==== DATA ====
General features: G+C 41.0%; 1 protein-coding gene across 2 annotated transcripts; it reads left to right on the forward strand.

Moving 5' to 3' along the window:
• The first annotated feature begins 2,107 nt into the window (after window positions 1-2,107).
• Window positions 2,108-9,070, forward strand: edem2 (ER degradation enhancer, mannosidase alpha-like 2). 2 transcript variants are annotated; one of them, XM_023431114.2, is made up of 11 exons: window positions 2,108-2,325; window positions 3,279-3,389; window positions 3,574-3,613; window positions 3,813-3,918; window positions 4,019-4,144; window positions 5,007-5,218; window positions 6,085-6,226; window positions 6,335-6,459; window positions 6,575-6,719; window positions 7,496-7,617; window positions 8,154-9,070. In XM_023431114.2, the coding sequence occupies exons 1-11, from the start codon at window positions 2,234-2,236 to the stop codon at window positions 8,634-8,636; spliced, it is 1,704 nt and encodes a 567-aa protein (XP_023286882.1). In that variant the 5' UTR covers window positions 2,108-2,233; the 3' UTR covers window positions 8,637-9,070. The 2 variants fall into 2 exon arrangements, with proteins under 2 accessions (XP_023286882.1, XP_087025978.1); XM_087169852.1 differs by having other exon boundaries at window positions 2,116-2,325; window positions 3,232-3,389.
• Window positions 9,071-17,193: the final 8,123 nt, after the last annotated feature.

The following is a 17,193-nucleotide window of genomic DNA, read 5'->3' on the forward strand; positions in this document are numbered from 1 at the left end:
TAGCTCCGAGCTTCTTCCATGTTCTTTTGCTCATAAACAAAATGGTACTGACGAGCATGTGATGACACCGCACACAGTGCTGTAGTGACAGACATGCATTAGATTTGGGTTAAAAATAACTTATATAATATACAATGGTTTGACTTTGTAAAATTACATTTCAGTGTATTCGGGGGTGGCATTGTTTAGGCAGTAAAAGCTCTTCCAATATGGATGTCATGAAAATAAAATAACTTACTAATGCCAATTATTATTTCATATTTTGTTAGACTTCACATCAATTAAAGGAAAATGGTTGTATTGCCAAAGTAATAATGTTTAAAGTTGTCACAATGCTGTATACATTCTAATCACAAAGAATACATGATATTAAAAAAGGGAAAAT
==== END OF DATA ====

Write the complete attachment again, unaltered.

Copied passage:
General features: G+C 41.0%; 1 protein-coding gene across 2 annotated transcripts; it reads left to right on the forward strand.

Moving 5' to 3' along the window:
• The first annotated feature begins 2,107 nt into the window (after window positions 1-2,107).
• Window positions 2,108-9,070, forward strand: edem2 (ER degradation enhancer, mannosidase alpha-like 2). 2 transcript variants are annotated; one of them, XM_023431114.2, is made up of 11 exons: window positions 2,108-2,325; window positions 3,279-3,389; window positions 3,574-3,613; window positions 3,813-3,918; window positions 4,019-4,144; window positions 5,007-5,218; window positions 6,085-6,226; window positions 6,335-6,459; window positions 6,575-6,719; window positions 7,496-7,617; window positions 8,154-9,070. In XM_023431114.2, the coding sequence occupies exons 1-11, from the start codon at window positions 2,234-2,236 to the stop codon at window positions 8,634-8,636; spliced, it is 1,704 nt and encodes a 567-aa protein (XP_023286882.1). In that variant the 5' UTR covers window positions 2,108-2,233; the 3' UTR covers window positions 8,637-9,070. The 2 variants fall into 2 exon arrangements, with proteins under 2 accessions (XP_023286882.1, XP_087025978.1); XM_087169852.1 differs by having other exon boundaries at window positions 2,116-2,325; window positions 3,232-3,389.
• Window positions 9,071-17,193: the final 8,123 nt, after the last annotated feature.

The following is a 17,193-nucleotide window of genomic DNA, read 5'->3' on the forward strand; positions in this document are numbered from 1 at the left end:
TAGCTCCGAGCTTCTTCCATGTTCTTTTGCTCATAAACAAAATGGTACTGACGAGCATGTGATGACACCGCACACAGTGCTGTAGTGACAGACATGCATTAGATTTGGGTTAAAAATAACTTATATAATATACAATGGTTTGACTTTGTAAAATTACATTTCAGTGTATTCGGGGGTGGCATTGTTTAGGCAGTAAAAGCTCTTCCAATATGGATGTCATGAAAATAAAATAACTTACTAATGCCAATTATTATTTCATATTTTGTTAGACTTCACATCAATTAAAGGAAAATGGTTGTATTGCCAAAGTAATAATGTTTAAAGTTGTCACAATGCTGTATACATTCTAATCACAAAGAATACATGATATTAAAAAAGGGAAAAT